I enjoy history books and have read several WWII books, but this is one of the first WWI books I have picked up and I was not disappointed. An extremely fascinating time in history with several conflicting opinions and views regarding who was to blame and if the conflict could have been avoided. Also, regarding how WWI may have created an atmosphere that made WWII possible. MacMillan wrote an engaging and fascinating narrative that kept me turning the pages late into the night. She was able to bring these historical figures to life in a way that would make most novelists weep. Though if I didn't know these men truly existed, I would find it difficult to believe these people and that some of these situations and actions weren't fictional. MacMillan truly made history come to life in this book for me, and that's what I look for in a good historical read. I learned so many fascinating pieces of history in this book and have recommended it to many of my history-buff friends. I would highly recommend this book to history novices and experts alike.
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Product Details

ISBN:
9781400068555
Author:
Macmillan, Margaret
Publisher:
Random House
Author:
MacMillan, Margaret
Subject:
World History-European History General
Subject:
International Relations
Subject:
Military - World War I
Publication Date:
20131031
Binding:
HARDCOVER
Language:
English
Illustrations:
PHOTOS THROUGHOUT; MAPS
Pages:
784
Dimensions:
9.5 x 6.5 x 1.6 in 2.44 lb

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Related Subjects

Featured Titles » History and Social Science
Featured Titles » New Arrivals » Nonfiction
History and Social Science » Military » World War I
History and Social Science » Politics » General
History and Social Science » Politics » United States » Foreign Policy
History and Social Science » Western Civilization » 20th Century
History and Social Science » World History » 1650 to Present
History and Social Science » World History » European History General

The War That Ended Peace: The Road to 1914 Used Hardcover
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Product details 784 pages Random House - English 9781400068555 Reviews:
"Publishers Weekly Review" by , "Macmillan, professor of international history at Oxford, follows her Paris 1919 with another richly textured narrative about WWI, this time addressing the war's build-up. She asks, 'What made 1914 different?' and wonders why Europe 'walk over the cliff' given the continent's relatively longstanding peace. She begins by addressing Germany's misfortune in having 'a child for King'; Wilhelm II sought to secure Germany's — and his own — world power status by inaugurating a naval race with Britain. Britain responded by making 'unlikely friends' with France and Russia. Germany in turn cultivated relations with a near-moribund Austria-Hungary. Macmillan tells this familiar story with panache. A major contribution, however, is her presentation of its subtext, as Europe's claims to be the world's most advanced civilization 'were being challenged from without and undermined from within.' Exertions for peace were overshadowed by acceptance of war as 'a tool that could be used' against enemies made increasingly threatening by alliance systems. The nations' war plans shared a 'deeply rooted faith in the offensive' and a near-irrational belief in the possibility of a short war. Macmillan eloquently shows that 'turning out the lights' was not inevitable, but a consequence of years of decisions and reactions: a slow-motion train wreck few wanted but none could avoid. Agent: Christy Fletcher, C. Fletcher & Company LLC." Publishers Weekly (Starred Review) Copyright PWxyz, LLC. All rights reserved.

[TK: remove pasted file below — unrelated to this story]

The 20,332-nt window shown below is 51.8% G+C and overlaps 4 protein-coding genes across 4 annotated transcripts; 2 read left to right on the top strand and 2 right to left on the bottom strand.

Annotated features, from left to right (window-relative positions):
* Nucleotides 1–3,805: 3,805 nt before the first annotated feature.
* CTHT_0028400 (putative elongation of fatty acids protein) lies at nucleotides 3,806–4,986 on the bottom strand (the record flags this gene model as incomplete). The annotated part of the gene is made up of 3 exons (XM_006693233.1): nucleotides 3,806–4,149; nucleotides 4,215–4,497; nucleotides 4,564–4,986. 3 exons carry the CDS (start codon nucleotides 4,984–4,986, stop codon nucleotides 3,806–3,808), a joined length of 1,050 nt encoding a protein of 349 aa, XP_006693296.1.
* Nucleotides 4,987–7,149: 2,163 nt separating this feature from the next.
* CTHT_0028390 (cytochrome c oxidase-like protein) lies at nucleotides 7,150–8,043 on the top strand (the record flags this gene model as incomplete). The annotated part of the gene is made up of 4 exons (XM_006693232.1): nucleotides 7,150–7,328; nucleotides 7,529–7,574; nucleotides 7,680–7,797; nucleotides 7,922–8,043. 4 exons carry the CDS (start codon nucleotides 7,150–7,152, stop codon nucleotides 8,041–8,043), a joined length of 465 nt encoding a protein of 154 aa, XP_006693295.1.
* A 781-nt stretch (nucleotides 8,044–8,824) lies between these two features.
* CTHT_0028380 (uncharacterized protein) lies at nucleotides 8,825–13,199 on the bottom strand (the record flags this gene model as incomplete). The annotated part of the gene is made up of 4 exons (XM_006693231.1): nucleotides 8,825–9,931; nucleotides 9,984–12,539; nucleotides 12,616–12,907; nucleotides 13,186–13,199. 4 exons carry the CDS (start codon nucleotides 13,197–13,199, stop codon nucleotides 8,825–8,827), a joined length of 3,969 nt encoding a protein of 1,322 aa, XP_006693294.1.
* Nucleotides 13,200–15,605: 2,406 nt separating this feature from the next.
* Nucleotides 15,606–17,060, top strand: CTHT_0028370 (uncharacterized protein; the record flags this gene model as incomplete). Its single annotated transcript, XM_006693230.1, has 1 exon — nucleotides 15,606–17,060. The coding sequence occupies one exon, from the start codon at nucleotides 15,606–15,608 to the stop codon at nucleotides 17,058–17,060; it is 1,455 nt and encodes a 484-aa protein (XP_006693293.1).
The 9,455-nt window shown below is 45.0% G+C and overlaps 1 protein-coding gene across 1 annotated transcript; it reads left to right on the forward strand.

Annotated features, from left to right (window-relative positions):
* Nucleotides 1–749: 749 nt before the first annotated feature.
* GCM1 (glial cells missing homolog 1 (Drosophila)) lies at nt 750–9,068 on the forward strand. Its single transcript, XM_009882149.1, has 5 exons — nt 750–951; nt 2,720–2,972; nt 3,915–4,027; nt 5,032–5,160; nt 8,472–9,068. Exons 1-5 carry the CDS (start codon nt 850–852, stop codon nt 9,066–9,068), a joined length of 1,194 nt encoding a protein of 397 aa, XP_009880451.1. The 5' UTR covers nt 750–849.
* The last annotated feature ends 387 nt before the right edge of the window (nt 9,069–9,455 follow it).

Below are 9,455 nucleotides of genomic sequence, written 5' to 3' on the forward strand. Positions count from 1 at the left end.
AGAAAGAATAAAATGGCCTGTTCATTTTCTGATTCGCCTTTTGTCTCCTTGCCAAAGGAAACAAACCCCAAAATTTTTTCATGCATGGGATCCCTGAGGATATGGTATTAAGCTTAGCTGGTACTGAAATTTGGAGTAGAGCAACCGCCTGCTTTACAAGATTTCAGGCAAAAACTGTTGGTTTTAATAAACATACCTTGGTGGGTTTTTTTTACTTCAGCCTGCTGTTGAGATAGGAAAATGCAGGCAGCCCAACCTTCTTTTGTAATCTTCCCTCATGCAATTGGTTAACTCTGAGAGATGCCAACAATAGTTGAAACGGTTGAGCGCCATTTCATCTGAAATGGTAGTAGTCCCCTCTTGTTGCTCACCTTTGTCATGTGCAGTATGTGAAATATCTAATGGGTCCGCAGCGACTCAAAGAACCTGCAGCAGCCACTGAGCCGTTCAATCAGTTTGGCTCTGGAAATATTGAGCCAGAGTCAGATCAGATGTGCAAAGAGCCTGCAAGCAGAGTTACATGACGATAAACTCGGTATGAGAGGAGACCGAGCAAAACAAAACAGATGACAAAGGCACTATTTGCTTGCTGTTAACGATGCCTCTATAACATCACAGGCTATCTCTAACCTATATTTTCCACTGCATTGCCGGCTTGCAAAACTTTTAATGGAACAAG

"Synopsis" by , From the bestselling and award-winning author of Paris 1919 comes a gripping work of narrative nonfiction, a riveting story of Europe and the world in the years leading up to World War I. Master writer and historian Margaret MacMillan creates a fascinating portrait of the personalities and factors that pushed Europe over the brink into a catastrophic, world-changing conflagration.

 

The century since the end of the Napoleonic wars had been the most peaceful era Europe had known since the fall of the Roman Empire. In the first years of the twentieth century, Europe believed it was marching to a golden, happy, and prosperous future. But instead, the continent walked over a cliff into a war that killed millions, destroyed economies, tore apart empires, and fatally undermined Europe’s dominance of the world. With a sweeping narrative, vivid characters, and sharp insight, Margaret MacMillan powerfully evokes the decisions made, and the economic, social, political, and human tensions that determined the lead-up to the war. Colonial rivalries, ethnic nationalism, Germany’s rise to power, shifting alliances, and the belief in social Darwinism—that competition among nations was part of nature’s rule and that the strongest would rightfully emerge victorious—all exerted influence. Illuminating, absorbing, and beautifully written, The War That Ended Peace is a masterly work about the transformation of Europe, and the world.